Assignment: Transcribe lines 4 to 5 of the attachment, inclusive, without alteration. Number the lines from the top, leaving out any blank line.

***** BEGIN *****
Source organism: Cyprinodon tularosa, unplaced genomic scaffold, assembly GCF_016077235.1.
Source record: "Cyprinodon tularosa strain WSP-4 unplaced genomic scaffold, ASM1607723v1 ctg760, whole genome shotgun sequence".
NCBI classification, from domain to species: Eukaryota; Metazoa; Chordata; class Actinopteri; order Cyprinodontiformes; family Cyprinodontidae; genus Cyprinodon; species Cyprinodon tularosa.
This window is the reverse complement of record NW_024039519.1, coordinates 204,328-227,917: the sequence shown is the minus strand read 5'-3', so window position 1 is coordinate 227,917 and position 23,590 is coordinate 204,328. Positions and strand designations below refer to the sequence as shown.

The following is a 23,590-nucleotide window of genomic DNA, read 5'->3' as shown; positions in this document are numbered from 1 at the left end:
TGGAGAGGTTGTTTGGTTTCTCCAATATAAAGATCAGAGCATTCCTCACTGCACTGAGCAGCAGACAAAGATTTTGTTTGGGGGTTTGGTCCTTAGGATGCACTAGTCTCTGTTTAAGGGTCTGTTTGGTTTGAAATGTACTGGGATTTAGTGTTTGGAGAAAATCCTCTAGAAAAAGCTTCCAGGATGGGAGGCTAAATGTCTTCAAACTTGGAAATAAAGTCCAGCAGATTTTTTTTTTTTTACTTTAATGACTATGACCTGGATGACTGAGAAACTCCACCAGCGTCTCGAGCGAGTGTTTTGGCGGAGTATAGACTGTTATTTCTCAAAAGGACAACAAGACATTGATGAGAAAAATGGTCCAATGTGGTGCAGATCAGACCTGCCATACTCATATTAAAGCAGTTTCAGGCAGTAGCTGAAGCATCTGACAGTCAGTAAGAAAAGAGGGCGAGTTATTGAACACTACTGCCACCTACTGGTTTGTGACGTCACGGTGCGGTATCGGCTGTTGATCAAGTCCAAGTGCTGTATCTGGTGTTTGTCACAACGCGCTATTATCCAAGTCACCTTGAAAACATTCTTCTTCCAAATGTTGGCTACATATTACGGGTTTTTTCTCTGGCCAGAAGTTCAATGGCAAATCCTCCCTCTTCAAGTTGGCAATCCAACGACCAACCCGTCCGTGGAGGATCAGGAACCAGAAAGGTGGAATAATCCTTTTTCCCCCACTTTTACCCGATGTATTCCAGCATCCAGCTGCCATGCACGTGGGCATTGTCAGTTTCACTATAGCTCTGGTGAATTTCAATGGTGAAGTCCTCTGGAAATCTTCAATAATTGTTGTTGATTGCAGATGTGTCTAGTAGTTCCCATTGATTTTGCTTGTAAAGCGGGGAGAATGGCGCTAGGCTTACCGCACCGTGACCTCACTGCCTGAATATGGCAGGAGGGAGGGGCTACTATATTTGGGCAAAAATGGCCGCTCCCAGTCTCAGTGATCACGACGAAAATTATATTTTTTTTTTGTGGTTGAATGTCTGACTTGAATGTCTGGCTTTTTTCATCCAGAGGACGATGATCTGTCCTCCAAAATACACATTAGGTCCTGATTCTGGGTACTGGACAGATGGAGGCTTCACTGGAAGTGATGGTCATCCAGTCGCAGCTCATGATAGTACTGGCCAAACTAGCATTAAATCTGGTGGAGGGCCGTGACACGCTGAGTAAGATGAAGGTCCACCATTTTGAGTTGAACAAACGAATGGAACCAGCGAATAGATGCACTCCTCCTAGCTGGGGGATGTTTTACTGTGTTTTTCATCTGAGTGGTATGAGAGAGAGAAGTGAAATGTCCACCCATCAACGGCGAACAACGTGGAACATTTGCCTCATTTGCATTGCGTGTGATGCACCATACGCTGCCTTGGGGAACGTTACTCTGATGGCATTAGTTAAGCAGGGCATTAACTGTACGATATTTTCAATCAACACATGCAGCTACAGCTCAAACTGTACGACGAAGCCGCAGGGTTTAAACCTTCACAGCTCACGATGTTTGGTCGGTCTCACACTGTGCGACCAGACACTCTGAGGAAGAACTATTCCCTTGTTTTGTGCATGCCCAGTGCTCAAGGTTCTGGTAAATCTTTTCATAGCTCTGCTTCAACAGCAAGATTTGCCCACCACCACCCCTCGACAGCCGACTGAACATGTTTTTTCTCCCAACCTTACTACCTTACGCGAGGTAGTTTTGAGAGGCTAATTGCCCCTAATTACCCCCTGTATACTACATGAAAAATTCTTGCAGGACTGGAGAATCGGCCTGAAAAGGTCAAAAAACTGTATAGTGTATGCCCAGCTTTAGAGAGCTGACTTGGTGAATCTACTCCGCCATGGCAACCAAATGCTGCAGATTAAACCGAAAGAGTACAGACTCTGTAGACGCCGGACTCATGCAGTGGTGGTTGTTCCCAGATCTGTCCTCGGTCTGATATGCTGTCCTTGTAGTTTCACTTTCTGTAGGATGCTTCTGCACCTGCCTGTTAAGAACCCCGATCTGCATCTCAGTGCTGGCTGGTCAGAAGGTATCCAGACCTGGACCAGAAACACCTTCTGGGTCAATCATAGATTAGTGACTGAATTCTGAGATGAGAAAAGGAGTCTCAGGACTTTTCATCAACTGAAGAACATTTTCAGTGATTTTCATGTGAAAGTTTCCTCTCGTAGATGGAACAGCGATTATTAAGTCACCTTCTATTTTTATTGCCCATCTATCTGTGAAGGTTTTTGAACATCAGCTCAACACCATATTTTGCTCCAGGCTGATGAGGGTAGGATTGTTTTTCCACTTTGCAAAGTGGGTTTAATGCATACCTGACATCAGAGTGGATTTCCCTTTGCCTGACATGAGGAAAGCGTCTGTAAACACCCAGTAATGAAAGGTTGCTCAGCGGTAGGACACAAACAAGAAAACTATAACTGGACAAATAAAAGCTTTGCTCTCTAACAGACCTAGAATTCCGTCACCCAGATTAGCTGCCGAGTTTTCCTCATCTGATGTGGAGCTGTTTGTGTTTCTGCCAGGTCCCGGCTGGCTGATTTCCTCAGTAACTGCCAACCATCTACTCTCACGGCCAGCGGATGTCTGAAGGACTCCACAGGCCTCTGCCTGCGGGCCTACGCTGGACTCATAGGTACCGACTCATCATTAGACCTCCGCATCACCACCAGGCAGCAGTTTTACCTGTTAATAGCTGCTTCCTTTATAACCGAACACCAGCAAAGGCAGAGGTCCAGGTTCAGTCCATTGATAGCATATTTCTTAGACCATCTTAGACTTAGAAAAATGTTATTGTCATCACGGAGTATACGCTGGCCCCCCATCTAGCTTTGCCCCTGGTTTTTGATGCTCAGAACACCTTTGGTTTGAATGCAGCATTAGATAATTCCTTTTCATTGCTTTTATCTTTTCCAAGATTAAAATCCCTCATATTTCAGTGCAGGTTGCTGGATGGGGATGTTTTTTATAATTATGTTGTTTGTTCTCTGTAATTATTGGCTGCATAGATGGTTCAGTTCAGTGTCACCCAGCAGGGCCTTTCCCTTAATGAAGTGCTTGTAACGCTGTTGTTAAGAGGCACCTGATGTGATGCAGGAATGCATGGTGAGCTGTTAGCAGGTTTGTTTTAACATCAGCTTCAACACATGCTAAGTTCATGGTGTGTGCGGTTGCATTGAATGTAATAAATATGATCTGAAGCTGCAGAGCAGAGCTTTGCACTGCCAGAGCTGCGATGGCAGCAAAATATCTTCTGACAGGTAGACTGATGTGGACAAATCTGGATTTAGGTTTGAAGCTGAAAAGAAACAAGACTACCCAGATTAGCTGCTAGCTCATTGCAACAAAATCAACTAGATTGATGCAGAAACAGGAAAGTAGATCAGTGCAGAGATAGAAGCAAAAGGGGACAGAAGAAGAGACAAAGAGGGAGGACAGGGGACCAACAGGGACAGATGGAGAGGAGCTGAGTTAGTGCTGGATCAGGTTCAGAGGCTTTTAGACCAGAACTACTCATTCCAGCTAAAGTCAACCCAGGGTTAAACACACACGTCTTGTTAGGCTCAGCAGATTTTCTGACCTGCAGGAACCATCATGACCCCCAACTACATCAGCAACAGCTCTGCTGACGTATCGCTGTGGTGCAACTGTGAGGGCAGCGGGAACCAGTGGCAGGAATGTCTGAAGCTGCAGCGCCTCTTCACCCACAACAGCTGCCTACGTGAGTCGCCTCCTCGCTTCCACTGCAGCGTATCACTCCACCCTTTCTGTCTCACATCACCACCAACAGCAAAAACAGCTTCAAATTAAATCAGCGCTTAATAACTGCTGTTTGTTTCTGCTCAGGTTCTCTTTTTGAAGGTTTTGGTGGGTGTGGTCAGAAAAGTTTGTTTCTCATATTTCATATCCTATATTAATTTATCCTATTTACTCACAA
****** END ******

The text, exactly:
This window is the reverse complement of record NW_024039519.1, coordinates 204,328-227,917: the sequence shown is the minus strand read 5'-3', so window position 1 is coordinate 227,917 and position 23,590 is coordinate 204,328. Positions and strand designations below refer to the sequence as shown.

The following is a 23,590-nucleotide window of genomic DNA, read 5'->3' as shown; positions in this document are numbered from 1 at the left end: